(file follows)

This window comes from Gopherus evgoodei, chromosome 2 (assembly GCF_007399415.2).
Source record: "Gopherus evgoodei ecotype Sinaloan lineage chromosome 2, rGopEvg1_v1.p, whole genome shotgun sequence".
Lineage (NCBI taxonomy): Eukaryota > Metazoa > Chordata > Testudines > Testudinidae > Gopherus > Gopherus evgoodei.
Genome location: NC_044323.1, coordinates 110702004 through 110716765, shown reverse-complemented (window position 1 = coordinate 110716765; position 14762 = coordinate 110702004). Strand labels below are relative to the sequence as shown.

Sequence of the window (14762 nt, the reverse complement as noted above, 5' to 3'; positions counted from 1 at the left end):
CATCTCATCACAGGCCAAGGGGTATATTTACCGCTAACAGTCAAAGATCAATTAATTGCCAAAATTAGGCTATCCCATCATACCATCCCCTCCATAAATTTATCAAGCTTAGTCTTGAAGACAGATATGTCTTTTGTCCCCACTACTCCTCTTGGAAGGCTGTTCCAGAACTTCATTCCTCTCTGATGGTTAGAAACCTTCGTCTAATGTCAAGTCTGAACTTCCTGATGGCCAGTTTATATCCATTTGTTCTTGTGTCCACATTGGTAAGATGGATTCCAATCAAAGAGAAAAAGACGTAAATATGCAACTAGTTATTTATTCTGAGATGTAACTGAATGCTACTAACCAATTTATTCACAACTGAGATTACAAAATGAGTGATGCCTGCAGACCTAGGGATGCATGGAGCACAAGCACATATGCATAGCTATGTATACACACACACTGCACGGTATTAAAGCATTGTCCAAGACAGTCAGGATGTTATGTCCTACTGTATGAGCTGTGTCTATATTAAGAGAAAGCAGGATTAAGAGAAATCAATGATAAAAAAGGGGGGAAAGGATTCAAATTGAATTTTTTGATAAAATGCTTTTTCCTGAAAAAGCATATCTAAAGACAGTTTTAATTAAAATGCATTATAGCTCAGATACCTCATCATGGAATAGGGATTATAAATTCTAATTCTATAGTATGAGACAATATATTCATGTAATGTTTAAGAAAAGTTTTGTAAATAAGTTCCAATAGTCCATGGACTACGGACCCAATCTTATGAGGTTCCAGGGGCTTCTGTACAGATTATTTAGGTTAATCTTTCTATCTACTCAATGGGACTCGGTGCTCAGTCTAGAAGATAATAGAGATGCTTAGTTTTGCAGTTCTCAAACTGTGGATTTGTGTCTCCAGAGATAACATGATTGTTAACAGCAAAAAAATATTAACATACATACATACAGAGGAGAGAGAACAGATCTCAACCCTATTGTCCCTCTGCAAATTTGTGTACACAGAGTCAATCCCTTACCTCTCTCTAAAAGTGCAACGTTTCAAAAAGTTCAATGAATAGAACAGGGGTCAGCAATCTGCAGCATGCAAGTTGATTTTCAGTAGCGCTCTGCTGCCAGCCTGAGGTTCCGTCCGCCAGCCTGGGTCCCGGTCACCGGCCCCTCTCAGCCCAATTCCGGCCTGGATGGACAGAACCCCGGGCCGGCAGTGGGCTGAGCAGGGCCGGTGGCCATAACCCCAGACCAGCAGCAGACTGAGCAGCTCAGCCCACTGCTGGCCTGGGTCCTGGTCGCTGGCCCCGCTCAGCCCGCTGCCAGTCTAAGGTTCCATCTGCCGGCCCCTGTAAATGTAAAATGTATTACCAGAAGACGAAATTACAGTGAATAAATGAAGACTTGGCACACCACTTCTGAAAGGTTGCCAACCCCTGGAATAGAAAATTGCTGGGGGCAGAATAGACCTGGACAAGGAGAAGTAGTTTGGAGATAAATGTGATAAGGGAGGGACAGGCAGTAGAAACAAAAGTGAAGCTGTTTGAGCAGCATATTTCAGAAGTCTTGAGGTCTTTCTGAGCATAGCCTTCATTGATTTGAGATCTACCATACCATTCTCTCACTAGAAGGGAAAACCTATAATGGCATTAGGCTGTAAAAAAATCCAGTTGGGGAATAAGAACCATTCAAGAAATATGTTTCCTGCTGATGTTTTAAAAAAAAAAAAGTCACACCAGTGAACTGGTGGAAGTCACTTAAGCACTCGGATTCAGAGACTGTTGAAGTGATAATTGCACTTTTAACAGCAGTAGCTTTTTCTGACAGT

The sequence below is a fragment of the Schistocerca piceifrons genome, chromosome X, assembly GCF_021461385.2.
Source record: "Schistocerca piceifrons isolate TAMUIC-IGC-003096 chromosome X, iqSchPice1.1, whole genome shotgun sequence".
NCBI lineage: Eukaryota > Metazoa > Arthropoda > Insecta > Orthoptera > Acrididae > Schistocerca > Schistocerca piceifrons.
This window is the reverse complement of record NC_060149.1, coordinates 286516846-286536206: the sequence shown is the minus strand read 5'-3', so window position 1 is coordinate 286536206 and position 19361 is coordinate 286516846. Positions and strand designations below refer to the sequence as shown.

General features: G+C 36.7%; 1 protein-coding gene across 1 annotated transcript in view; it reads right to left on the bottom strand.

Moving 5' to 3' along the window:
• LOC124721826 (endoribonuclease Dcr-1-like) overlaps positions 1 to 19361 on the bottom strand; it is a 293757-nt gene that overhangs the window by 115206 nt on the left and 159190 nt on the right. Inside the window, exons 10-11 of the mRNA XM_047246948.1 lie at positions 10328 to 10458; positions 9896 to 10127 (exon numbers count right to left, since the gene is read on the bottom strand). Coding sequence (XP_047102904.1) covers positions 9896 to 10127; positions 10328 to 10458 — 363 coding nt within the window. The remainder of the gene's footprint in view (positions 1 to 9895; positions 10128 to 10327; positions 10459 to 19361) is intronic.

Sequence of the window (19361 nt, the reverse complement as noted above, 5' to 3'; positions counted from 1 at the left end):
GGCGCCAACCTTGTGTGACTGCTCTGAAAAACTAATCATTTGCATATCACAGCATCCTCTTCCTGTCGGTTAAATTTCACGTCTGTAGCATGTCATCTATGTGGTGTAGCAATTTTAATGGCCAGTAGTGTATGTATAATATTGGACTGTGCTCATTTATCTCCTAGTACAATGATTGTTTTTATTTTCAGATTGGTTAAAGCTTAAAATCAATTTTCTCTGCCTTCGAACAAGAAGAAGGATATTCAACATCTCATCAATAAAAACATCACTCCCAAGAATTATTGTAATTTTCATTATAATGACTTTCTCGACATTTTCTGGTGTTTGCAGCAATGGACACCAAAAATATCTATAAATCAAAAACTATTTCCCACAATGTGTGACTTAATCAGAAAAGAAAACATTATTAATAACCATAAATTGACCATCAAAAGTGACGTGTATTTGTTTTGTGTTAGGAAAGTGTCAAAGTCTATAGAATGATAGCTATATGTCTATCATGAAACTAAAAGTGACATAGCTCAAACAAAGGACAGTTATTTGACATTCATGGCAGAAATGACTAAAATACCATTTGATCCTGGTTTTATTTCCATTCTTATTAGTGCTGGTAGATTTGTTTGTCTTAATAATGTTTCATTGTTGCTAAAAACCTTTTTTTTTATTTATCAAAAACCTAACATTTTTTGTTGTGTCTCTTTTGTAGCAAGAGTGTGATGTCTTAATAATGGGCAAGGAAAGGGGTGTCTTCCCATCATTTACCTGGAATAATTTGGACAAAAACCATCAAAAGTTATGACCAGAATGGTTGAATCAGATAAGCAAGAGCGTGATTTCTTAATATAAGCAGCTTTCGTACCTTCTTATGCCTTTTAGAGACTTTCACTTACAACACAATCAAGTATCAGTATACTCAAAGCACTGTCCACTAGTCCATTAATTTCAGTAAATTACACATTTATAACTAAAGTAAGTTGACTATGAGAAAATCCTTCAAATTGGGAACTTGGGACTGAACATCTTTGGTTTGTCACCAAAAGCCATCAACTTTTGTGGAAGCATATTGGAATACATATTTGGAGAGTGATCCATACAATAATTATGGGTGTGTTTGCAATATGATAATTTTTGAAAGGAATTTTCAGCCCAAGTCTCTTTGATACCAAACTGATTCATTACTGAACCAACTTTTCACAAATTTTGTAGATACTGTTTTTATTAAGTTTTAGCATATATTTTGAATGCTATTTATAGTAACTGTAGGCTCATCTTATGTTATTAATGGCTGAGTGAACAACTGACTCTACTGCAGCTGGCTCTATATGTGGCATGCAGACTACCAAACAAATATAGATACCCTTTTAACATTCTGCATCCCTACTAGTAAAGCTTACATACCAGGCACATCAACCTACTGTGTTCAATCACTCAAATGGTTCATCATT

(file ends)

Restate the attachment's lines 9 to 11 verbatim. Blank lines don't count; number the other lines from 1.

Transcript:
NCBI lineage: Eukaryota > Metazoa > Arthropoda > Insecta > Orthoptera > Acrididae > Schistocerca > Schistocerca piceifrons.
This window is the reverse complement of record NC_060149.1, coordinates 286516846-286536206: the sequence shown is the minus strand read 5'-3', so window position 1 is coordinate 286536206 and position 19361 is coordinate 286516846. Positions and strand designations below refer to the sequence as shown.

General features: G+C 36.7%; 1 protein-coding gene across 1 annotated transcript in view; it reads right to left on the bottom strand.